When you send off headshots to casting directors you only really need to send your one ‘main shot’. This will be the one you liked the most, and you might use of your social media profile photos etc.
This shot should be engaging and cover all bases, or as many bases as possible.
It is however, worth having a few others to hand should you need to showcase anything more specific.
If you use an online acting portfolio it’s best to have about five or six headshots on there to show your range.
The range of photos should reflect the type of castings you are looking for. For example, a classical theater role will require you to look a lot different from a modern, urban character.
Spend time working with your photographer to try out different styles and expressions to make the most out of the session and your hard-earned cash!
After one session you may come out with over 200 images, but you need to carefully pick through these to select a final five or six that best show your range and personality.
It’s also a good idea to have at least two versions of the main shot, one landscape, one portrait. That way whatever the casting director prefers, you’ve covered both bases.
You could include one or two stills from previous roles you’ve worked on to further shoe your experiences and adaptability.
These will also add a nice mix to your portfolio to break up the more plain shots. Additionally, a photo showing slightly more of your body could help with certain roles.
In terms of how many headshots you will need across your acting career this will obviously depend on how long you work as an actor.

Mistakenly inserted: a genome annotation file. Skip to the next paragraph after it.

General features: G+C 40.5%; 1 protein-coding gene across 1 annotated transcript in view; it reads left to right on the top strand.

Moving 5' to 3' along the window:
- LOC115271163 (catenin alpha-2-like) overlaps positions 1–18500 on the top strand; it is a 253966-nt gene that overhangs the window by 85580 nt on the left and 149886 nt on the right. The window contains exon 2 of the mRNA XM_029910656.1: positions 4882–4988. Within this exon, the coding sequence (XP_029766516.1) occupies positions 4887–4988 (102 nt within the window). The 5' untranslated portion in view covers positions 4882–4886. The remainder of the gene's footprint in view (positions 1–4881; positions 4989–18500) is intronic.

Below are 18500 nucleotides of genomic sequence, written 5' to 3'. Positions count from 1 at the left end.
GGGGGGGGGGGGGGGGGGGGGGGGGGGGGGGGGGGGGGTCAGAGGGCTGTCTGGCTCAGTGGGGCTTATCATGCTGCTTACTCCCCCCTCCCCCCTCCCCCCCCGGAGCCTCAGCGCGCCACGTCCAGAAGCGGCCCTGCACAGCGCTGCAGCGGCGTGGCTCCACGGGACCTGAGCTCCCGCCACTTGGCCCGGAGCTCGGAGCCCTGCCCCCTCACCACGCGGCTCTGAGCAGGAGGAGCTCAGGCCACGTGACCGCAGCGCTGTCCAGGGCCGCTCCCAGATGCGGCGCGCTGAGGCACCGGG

It’s best to keep your headshots updated as often as possible to provide casting directors with the most accurate depiction of you.
Casting directors find it unprofessional when actors turn up to an audition looking nothing like they do in their headshots.
If you can, update them at least every two years or every year for children/ teens.
Plus, if you drastically change your appearance in some way, be it a haircut/ color change, face tattoo, you name it, you need to update your headshots.
You will also need lots of hard copies of your main headshots to attach to your resume and cover letters or for your agent to hand out at events etc.
Are black and white headshots acceptable?
The whole point of a headshot is to show a casting director exactly what you look like. So, a black and white image wouldn’t be able to provide that as well as a colored image.
It would be pretty unusual for anyone in the industry to ask for a black and white headshot nowadays. That being said, changing a colored image into black and white can be done at the simple clock of a button, so it might be a good idea to have one or two at your disposal, just in case.
Black and white headshots were perfectly acceptable only a decade or so ago, in fact it was more normal to see a black and white headshot than a colored one.
But, the rules and regulations within the industry have continued to change with the times.
However, it’s a good idea to find out what the casting director prefers. If you’re dealing with an ‘old-school’ casting director then they may well prefer black and white headshots.
In the U.S., mainstream casting directors feel that black and white headshots are outdated and therefore unacceptable.
Do you need headshots to be an actor?
To make it as an actor in the U.S. it is super important you take all the necessary steps to get yourself seen and considered.
You want to show agents and casting directors how dedicated you are so, if you don’t even have headshots, that’s not going to reflect well on you.
Headshots are a great way to stand out in the saturated pool of wannabe actors in the U.S. Your headshot is the first thing a director or casting director is going to see and a lot of the time it can be the difference between getting an audition for that dream role and being ignored.
Not only will your headshot be the first point of contact between you and a casting director, there also great for using when submitting to agents and managers for representation, online casting profiles, social media profile photos, personal websites, and marketing materials.
Think about it like a business card, you want it to stand out and be memorable so when a casting director is thinking about whom to call, your face is the first to come to mind.